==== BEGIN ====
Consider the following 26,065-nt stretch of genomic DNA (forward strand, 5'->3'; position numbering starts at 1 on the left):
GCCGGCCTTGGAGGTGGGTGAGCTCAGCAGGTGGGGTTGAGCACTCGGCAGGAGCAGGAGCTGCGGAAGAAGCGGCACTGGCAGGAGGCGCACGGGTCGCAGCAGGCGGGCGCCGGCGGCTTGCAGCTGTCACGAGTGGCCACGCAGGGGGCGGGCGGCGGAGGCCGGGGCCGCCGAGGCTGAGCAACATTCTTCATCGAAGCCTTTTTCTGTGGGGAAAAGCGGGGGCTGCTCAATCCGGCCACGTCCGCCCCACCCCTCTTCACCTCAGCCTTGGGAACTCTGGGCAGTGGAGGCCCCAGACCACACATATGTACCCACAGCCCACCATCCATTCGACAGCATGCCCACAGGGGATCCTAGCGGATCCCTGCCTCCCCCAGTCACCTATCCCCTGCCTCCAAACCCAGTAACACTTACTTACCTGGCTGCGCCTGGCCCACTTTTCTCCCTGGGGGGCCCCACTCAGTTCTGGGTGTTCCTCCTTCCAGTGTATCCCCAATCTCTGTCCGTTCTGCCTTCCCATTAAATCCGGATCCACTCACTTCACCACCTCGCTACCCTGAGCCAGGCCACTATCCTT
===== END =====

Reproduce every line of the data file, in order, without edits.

Consider the following 26,065-nt stretch of genomic DNA (forward strand, 5'->3'; position numbering starts at 1 on the left):
GCCGGCCTTGGAGGTGGGTGAGCTCAGCAGGTGGGGTTGAGCACTCGGCAGGAGCAGGAGCTGCGGAAGAAGCGGCACTGGCAGGAGGCGCACGGGTCGCAGCAGGCGGGCGCCGGCGGCTTGCAGCTGTCACGAGTGGCCACGCAGGGGGCGGGCGGCGGAGGCCGGGGCCGCCGAGGCTGAGCAACATTCTTCATCGAAGCCTTTTTCTGTGGGGAAAAGCGGGGGCTGCTCAATCCGGCCACGTCCGCCCCACCCCTCTTCACCTCAGCCTTGGGAACTCTGGGCAGTGGAGGCCCCAGACCACACATATGTACCCACAGCCCACCATCCATTCGACAGCATGCCCACAGGGGATCCTAGCGGATCCCTGCCTCCCCCAGTCACCTATCCCCTGCCTCCAAACCCAGTAACACTTACTTACCTGGCTGCGCCTGGCCCACTTTTCTCCCTGGGGGGCCCCACTCAGTTCTGGGTGTTCCTCCTTCCAGTGTATCCCCAATCTCTGTCCGTTCTGCCTTCCCATTAAATCCGGATCCACTCACTTCACCACCTCGCTACCCTGAGCCAGGCCACTATCCTT